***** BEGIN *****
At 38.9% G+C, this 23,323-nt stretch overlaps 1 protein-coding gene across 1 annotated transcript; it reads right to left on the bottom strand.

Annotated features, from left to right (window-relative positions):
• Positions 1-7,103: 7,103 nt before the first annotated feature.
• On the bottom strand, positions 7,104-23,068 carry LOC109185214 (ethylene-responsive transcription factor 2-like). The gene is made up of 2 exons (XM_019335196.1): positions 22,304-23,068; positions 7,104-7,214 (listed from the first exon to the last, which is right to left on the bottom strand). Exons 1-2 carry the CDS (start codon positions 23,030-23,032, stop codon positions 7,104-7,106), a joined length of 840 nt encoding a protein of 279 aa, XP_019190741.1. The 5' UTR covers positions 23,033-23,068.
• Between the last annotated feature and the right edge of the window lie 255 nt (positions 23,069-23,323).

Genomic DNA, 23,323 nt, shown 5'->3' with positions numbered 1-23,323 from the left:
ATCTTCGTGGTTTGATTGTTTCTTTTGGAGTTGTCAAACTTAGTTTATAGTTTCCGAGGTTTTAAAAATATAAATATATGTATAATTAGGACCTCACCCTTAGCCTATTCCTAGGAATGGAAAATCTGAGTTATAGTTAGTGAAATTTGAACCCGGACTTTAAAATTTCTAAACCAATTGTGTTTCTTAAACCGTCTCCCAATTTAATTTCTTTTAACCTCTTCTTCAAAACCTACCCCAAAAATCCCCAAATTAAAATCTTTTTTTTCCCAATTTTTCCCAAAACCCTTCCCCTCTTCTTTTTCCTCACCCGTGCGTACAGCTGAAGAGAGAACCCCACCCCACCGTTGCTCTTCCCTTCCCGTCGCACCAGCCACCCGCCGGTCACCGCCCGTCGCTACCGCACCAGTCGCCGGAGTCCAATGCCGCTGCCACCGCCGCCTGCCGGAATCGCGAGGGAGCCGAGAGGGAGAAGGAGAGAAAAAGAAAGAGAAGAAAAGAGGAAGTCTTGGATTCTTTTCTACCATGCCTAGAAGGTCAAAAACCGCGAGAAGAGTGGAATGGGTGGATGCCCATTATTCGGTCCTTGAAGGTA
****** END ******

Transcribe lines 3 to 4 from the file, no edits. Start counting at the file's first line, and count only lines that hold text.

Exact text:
• Positions 1-7,103: 7,103 nt before the first annotated feature.
• On the bottom strand, positions 7,104-23,068 carry LOC109185214 (ethylene-responsive transcription factor 2-like). The gene is made up of 2 exons (XM_019335196.1): positions 22,304-23,068; positions 7,104-7,214 (listed from the first exon to the last, which is right to left on the bottom strand). Exons 1-2 carry the CDS (start codon positions 23,030-23,032, stop codon positions 7,104-7,106), a joined length of 840 nt encoding a protein of 279 aa, XP_019190741.1. The 5' UTR covers positions 23,033-23,068.